Lipton Lecture Hall (E110), Science Center
1:45 PM
Wow! Science Today and What the Future Portends
Dave Roberts ’69, Ph.D., as moderator, will set the stage underscoring that science has made enormous and often unexpected strides since our time at Amherst. The panelists will touch briefly on exciting new developments in a variety of areas of science and medicine, and, with suitable trepidation, speculate about the future. Panelists include Bob Brown ’69, D.Phil., M.D., UMass Medical Center Neurology; John Lipscomb ’69, Ph.D., Minnesota Biochemistry, Molecular Biology & Biophysics; Dave Roberts ’69, Ph.D., moderator, Brandeis Astrophysics; Bob Sauer ’69, Ph.D., MIT Biology; and Tuffy Simpkins ’69, M.D., trauma surgeon, inventor and entrepreneur. Presented by the Class of 1969.
Buckley Recital Hall, Arms Music Center
1:45 PM
Dramatic Career Center Modernization at Amherst: The Loeb Center
Over the past half dozen years, career support has been revolutionized at the College. The newly named Loeb Center for Career Exploration and Planning now offers field-specialized advising and an increasing array of paid internships, the latter under the recently-unveiled Charles Hamilton Houston Internship Program. Chuck Lewis ’64, H’03, P’93, a life trustee, has been deeply involved in all of these developments and will offer a first-hand account about how and why they came to be. He will be joined by Emily Griffen, Director of the Loeb Center. Presented by the Class of 1964.
Johnson Chapel
1:45 PM
The Warrior Scholar Project
How can we improve higher education? Bring in more veterans! The Warrior Scholar Project, chaired by Mark London ’74, P’10, runs immersive academic boot camps at 18 campuses around the country each summer—helping enlisted men and women make the transition from service to higher education. Amherst hosts one of these programs. Panelists include Josh Buck, a Marine who oversaw the Amherst program in 2017, Nathan Needham ’18, a veteran who has helped mentor WSP students and Cassie Sanchez, a writing instructor at Amherst. Moderated by Mark London ’74, P’10, chair of the Warrior Scholar Project. Presented by the Class of 1974.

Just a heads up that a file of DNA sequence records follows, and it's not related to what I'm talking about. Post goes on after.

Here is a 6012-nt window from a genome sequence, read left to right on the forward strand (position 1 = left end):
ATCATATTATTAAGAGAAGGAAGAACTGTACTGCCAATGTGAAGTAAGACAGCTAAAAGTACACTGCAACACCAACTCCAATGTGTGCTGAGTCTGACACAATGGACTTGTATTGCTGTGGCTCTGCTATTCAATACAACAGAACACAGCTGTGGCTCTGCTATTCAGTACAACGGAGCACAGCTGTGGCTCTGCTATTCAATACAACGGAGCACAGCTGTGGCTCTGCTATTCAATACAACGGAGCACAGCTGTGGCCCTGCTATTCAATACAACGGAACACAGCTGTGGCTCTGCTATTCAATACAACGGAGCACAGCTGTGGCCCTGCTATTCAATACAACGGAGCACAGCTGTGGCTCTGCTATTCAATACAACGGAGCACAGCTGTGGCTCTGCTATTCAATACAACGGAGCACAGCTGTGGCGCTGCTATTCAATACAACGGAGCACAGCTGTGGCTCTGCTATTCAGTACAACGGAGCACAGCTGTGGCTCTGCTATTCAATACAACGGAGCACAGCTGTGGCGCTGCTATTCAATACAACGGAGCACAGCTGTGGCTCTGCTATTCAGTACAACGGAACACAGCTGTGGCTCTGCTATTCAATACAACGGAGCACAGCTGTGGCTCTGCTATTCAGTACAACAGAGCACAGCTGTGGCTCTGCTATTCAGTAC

Cole Assembly Room, Converse Hall
2:00 PM
Men's and Women's Soccer Reunion Game
The Amherst men’s and women’s soccer teams will sponsor a game between odd- and even-class soccer alumni. Bring your black shorts, cleats and shin guards; we’ll supply shirts and socks. RSVP to Coach Bill Schmid (wschmid@amherst.edu) so we have a head count, and spread the word to your classmates and teammates. Plan to come to the Alumni Gym at 1:15 p.m. to pick up your uniform.
Gooding Turf Field
2:00 PM
Amherst Crew Reunion Row
If you peered between the trees along the riverbank and were startled to see a rowing shell gliding across the face of the water, the urge to jump into the boat would be difficult to extinguish. How satisfying would it be to lean on the rudder again and holler at individuals who are not your children, or press your weight against the foot-stretcher to leverage the shell forward? The experience would fill the hollowness that has ensued since the last time you sat in a boat. Please join us for an afternoon on the river for our annual Reunion gathering at the boathouse. Coach Bill Stekl will also give an update on the progress and success of the young men and women of the Amherst College rowing team, who move boats faster than any of us.
Amherst College Boathouse (Sportsman's Marina, Route 9 at Coolidge Bridge)
3:00 PM
The Peace Corps: From Inception to Today and its Connections to Amherst